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On the Inside Hack 

How hard is it to wage a 'cyberwar,' really?


Modern life is made possible by sets of tightly interconnected systems, supplying us with electricity, water, natural gas, automobile fuels, sewage treatment, food, telecommunications, finance and emergency response. In wartime, combatants have traditionally sought to disrupt their enemies' supply systems by blowing them up. Nowadays, many of these systems are increasingly directed and monitored through the internet.

Would it be possible for our enemies to disrupt these vital systems by "blowing up" the internet?

The Obama administration is evidently worried about this possibility. In May 2009, the administration issued its Cyberspace Policy Review, which declared that "threats to cyberspace pose one of the most serious economic and national security challenges of the 21st century for the United States and our allies." A year later, the U.S. Cyber Command was launched with the aim of protecting U.S. information-technology systems and establishing U.S. military dominance in cyberspace. And new market research identifies the cyberwar sector as the "single greatest growth market in the defense and security sector," forecasting that global spending on cyberwarfare will reach $12.5 billion this year.

A new report, Reducing Systemic Cybersecurity Risk, by British researchers Ian Brown and Peter Sommer for the Organization for Economic Cooperation and Development, evaluates threats to the security of the internet and other aspects of cyberspace, including hacking, viruses, trojans, denial-of-service, distributed denial-of-service using botnets, root-kits and disruptive social engineering techniques. Such weapons have become ubiquitous and used in government and industrial espionage, identity theft, web defacements, extortion, system hijacking and service blockading.

The recent denial-of-service attacks on Estonia and Georgia give us some sense of the effectiveness of cyber attacks. As James Lewis at the Center for Strategic and International Studies notes, "These countries came under limited cyber attack as part of larger conflicts with Russia, but in neither case were there casualties, loss of territory, destruction or serious disruption of critical services."

Brown and Sommer conclude that "it is unlikely that there will ever be a true cyberwar," by which they mean one fought solely over and with information technologies. Why? Because it takes effort to figure out new vulnerabilities in already protected critical systems and the effects of an attack are difficult to predict, including blowback on the perpetrators. More importantly, they note, "There is no strategic reason why an aggressor would limit themselves to only one class of weaponry." In a real war, cyberattacks would be an adjunct to conventional efforts to blow up critical infrastructure.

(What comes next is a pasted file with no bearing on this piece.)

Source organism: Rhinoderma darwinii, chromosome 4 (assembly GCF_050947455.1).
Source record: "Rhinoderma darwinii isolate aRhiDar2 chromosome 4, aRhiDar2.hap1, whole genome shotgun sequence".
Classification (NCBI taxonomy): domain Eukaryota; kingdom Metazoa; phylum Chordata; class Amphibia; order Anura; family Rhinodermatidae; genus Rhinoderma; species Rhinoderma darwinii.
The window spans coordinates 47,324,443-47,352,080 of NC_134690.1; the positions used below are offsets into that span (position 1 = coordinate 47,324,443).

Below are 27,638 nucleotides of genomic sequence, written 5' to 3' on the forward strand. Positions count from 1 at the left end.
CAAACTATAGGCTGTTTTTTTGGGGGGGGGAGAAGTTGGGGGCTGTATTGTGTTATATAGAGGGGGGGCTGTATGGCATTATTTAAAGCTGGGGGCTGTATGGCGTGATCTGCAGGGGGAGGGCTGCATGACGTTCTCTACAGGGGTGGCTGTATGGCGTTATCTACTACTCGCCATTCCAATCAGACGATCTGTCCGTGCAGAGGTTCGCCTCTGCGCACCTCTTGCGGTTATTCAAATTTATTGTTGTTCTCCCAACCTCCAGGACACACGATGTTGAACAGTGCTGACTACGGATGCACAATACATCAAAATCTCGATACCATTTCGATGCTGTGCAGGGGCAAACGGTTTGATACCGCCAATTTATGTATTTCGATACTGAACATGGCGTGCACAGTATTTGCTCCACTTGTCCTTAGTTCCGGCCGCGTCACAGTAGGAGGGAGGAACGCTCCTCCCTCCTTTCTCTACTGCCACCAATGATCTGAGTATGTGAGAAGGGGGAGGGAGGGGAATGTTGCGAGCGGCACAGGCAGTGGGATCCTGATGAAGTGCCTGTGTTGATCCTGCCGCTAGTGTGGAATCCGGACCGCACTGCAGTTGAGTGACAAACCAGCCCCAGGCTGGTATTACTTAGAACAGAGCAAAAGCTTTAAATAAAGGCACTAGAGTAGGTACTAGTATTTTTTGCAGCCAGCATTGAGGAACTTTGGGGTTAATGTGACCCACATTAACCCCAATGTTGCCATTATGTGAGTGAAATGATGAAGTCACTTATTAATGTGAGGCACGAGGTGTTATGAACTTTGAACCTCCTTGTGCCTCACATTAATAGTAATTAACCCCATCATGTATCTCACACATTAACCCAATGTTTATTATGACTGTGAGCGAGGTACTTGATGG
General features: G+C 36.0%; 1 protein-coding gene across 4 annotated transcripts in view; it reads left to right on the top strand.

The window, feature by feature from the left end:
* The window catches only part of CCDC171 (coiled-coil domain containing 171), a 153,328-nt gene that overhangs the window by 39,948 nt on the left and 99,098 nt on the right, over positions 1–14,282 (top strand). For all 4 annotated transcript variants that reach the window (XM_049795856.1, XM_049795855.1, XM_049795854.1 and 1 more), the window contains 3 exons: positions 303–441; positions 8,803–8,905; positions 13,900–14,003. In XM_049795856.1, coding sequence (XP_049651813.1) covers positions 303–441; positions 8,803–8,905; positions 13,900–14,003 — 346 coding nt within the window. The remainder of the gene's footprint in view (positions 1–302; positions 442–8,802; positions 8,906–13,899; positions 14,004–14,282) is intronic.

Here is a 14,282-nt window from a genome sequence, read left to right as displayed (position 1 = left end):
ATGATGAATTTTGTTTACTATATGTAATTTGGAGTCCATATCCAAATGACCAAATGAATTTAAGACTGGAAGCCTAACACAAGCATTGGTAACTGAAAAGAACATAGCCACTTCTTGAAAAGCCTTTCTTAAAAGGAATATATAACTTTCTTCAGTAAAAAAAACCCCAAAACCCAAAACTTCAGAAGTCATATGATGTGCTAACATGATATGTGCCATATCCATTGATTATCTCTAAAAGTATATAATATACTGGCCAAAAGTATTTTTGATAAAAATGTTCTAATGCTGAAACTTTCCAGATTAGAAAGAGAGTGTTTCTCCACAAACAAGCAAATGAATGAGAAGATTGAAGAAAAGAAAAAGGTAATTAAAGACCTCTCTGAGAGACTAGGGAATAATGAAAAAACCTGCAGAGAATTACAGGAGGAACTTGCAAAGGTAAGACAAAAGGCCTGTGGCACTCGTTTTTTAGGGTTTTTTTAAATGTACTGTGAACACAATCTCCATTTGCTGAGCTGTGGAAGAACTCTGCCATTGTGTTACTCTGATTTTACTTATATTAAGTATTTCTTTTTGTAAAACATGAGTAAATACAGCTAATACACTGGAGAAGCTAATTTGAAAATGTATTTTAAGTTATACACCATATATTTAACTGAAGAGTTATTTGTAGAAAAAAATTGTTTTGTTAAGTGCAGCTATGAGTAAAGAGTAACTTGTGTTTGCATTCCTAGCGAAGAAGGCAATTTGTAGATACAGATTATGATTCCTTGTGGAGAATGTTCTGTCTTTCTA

And if cyberwarfare against infrastructure were easy, terrorists like al Qaida would have already tried the tactic against the United States.

Brown and Sommer observe that the internet and the physical telecommunications infrastructure are designed to be robust and self-healing, so that failures in one part are routed around. "You have to be cautious when hearing from people engaging in fear-mongering about huge blackouts and collapses of critical infrastructures via the internet," says University of Toronto cyberwarfare expert Ronald Deibert in the January-February 2011 issue of the Bulletin of the Atomic Scientists. "There is a lot of redundancy in the networks; it's not a simple thing to turn off the power grid."

While not everyone uses up-to-date malware detection, most government agencies, major businesses and many individuals do, which means that would-be attackers must take the time and effort to find new flaws and develop new techniques. For example, the success of the Stuxnet worm that attacked and disabled Iranian nuclear centrifuges required very extensive intelligence gathering and knowledge of specific software flaws, as well as someone able to walk into the facilities with an infected USB drive.

Brown and Sommers are urging governments to ratify the Convention on Cybercrime. The chief treaty holdouts are Russia and China, countries from which many recent cyberattacks appear to have originated. "We should not forget that many of the countries that are havens for cybercrime have invested billions in domestic communications monitoring to supplement an already extensive set of police tools for political control," notes James Lewis. "The notion that a cybercriminal in one of these countries operates without the knowledge and thus tacit consent of the government is difficult to accept. A hacker who turned his sights from Tallinn to the Kremlin would have only hours before his service was cut off, his door was smashed down and his computer confiscated."

Another fruitful way to address emerging threats suggested by the authors is to strengthen connections between national computer emergency response teams. Experts for these teams, who operate as a kind of early warning system, devise software fixes to stop the spread of new malware. And they think that public policy, including procurement, can be used to encourage the development of properly tested hardware and software.

While blowing up the entire internet probably won't happen, espionage, hacking and malware will be with us always. Whatever we do to defend against them will also defend against the threat of all-out cyberwarfare.

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